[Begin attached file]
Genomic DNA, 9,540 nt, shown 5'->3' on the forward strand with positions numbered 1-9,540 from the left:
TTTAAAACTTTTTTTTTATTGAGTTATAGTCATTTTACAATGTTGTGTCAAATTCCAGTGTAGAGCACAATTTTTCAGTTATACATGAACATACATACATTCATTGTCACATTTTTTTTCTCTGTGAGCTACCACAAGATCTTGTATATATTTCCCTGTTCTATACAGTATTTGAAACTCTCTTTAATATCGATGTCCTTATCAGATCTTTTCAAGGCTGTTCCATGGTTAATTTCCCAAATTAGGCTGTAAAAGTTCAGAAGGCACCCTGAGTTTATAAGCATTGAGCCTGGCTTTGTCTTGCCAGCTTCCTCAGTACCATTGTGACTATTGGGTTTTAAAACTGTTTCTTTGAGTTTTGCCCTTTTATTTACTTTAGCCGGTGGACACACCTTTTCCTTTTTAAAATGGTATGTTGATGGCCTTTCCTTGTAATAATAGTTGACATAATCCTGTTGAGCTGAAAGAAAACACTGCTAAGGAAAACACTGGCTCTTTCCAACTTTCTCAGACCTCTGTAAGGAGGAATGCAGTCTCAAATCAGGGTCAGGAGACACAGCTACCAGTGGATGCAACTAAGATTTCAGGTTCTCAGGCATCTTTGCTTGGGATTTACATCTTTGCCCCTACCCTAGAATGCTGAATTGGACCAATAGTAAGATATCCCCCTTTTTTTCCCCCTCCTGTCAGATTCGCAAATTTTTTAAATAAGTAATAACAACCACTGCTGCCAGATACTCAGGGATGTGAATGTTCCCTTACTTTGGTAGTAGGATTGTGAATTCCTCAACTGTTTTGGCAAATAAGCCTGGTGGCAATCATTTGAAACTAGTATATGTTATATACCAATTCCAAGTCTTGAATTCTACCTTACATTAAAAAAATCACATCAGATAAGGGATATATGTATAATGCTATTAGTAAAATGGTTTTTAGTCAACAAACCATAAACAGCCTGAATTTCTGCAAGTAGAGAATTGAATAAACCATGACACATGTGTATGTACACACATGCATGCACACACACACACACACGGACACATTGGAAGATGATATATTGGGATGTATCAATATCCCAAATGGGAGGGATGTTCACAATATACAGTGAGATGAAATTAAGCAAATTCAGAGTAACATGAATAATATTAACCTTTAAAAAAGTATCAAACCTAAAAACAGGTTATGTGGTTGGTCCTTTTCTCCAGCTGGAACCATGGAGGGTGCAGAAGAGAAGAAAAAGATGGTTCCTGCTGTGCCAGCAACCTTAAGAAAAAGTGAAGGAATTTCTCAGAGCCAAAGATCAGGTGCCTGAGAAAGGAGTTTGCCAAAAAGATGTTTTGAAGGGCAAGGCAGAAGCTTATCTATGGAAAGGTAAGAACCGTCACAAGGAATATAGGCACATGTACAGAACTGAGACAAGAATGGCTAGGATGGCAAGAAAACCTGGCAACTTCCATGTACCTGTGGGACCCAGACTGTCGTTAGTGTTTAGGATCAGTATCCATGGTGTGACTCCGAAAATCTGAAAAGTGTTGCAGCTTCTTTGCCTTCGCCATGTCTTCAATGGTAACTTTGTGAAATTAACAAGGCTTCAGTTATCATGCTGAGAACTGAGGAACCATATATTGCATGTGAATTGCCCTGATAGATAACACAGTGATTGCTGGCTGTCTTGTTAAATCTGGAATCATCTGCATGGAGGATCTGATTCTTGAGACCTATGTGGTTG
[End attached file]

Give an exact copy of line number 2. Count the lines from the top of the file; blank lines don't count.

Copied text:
TTTAAAACTTTTTTTTTATTGAGTTATAGTCATTTTACAATGTTGTGTCAAATTCCAGTGTAGAGCACAATTTTTCAGTTATACATGAACATACATACATTCATTGTCACATTTTTTTTCTCTGTGAGCTACCACAAGATCTTGTATATATTTCCCTGTTCTATACAGTATTTGAAACTCTCTTTAATATCGATGTCCTTATCAGATCTTTTCAAGGCTGTTCCATGGTTAATTTCCCAAATTAGGCTGTAAAAGTTCAGAAGGCACCCTGAGTTTATAAGCATTGAGCCTGGCTTTGTCTTGCCAGCTTCCTCAGTACCATTGTGACTATTGGGTTTTAAAACTGTTTCTTTGAGTTTTGCCCTTTTATTTACTTTAGCCGGTGGACACACCTTTTCCTTTTTAAAATGGTATGTTGATGGCCTTTCCTTGTAATAATAGTTGACATAATCCTGTTGAGCTGAAAGAAAACACTGCTAAGGAAAACACTGGCTCTTTCCAACTTTCTCAGACCTCTGTAAGGAGGAATGCAGTCTCAAATCAGGGTCAGGAGACACAGCTACCAGTGGATGCAACTAAGATTTCAGGTTCTCAGGCATCTTTGCTTGGGATTTACATCTTTGCCCCTACCCTAGAATGCTGAATTGGACCAATAGTAAGATATCCCCCTTTTTTTCCCCCTCCTGTCAGATTCGCAAATTTTTTAAATAAGTAATAACAACCACTGCTGCCAGATACTCAGGGATGTGAATGTTCCCTTACTTTGGTAGTAGGATTGTGAATTCCTCAACTGTTTTGGCAAATAAGCCTGGTGGCAATCATTTGAAACTAGTATATGTTATATACCAATTCCAAGTCTTGAATTCTACCTTACATTAAAAAAATCACATCAGATAAGGGATATATGTATAATGCTATTAGTAAAATGGTTTTTAGTCAACAAACCATAAACAGCCTGAATTTCTGCAAGTAGAGAATTGAATAAACCATGACACATGTGTATGTACACACATGCATGCACACACACACACACACGGACACATTGGAAGATGATATATTGGGATGTATCAATATCCCAAATGGGAGGGATGTTCACAATATACAGTGAGATGAAATTAAGCAAATTCAGAGTAACATGAATAATATTAACCTTTAAAAAAGTATCAAACCTAAAAACAGGTTATGTGGTTGGTCCTTTTCTCCAGCTGGAACCATGGAGGGTGCAGAAGAGAAGAAAAAGATGGTTCCTGCTGTGCCAGCAACCTTAAGAAAAAGTGAAGGAATTTCTCAGAGCCAAAGATCAGGTGCCTGAGAAAGGAGTTTGCCAAAAAGATGTTTTGAAGGGCAAGGCAGAAGCTTATCTATGGAAAGGTAAGAACCGTCACAAGGAATATAGGCACATGTACAGAACTGAGACAAGAATGGCTAGGATGGCAAGAAAACCTGGCAACTTCCATGTACCTGTGGGACCCAGACTGTCGTTAGTGTTTAGGATCAGTATCCATGGTGTGACTCCGAAAATCTGAAAAGTGTTGCAGCTTCTTTGCCTTCGCCATGTCTTCAATGGTAACTTTGTGAAATTAACAAGGCTTCAGTTATCATGCTGAGAACTGAGGAACCATATATTGCATGTGAATTGCCCTGATAGATAACACAGTGATTGCTGGCTGTCTTGTTAAATCTGGAATCATCTGCATGGAGGATCTGATTCTTGAGACCTATGTGGTTG